Results—Of 160 horses admitted for castration, 16 (10%) had undergone previous unilateral castration and 44 (27.5%) had cryptorchidism. Unilaterally castrated horses were significantly older than cryptorchid horses. No significant difference was found in left versus right distribution of testicles. No significant difference was found in abdominal versus inguinal distribution of left-sided testicles. Unilaterally castrated horses had a significantly lower proportion of right inguinal testicles, compared with cryptorchid horses. The cost of diagnosis and management of unilaterally castrated horses was significantly greater than in cryptorchid horses.

Conclusions and Clinical Relevance—Results indicated that the distribution of retained testicles is significantly different in unilaterally castrated horses, compared with cryptorchid horses, which may affect the selection of diagnostic and surgical approaches to unilaterally castrated horses.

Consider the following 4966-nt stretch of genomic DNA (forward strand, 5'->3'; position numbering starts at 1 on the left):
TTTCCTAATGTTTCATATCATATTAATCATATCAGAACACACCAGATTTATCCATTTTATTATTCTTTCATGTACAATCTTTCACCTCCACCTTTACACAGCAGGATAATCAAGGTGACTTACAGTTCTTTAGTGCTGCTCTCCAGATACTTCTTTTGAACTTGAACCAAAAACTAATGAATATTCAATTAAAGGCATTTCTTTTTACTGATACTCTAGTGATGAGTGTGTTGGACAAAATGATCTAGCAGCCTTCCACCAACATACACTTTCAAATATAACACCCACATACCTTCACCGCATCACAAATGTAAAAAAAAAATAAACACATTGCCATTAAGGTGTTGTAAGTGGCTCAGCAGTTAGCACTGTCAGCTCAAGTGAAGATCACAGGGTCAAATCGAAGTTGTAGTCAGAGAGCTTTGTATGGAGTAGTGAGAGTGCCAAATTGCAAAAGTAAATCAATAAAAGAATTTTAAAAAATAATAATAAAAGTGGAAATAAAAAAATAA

Abstract

Objective—To determine the incidence of unilaterally castrated horses among horses admitted to the hospital for castration and to compare horses that underwent previous unilateral castration with horses that had cryptorchism.

Design—Retrospective case series.

Animals—16 unilaterally castrated horses and 44 cryptorchid horses.

Procedures—Medical records of horses that were admitted to the veterinary medical teaching hospital for castration, including cryptorchid and unilaterally castrated horses, between January 2002 and December 2006 were reviewed. Medical records of unilaterally castrated horses and cryptorchid horses were examined for age, breed, history, diagnostic procedures, surgical technique of cryptorchidectomy, location of the retained testicle, and cost of surgery.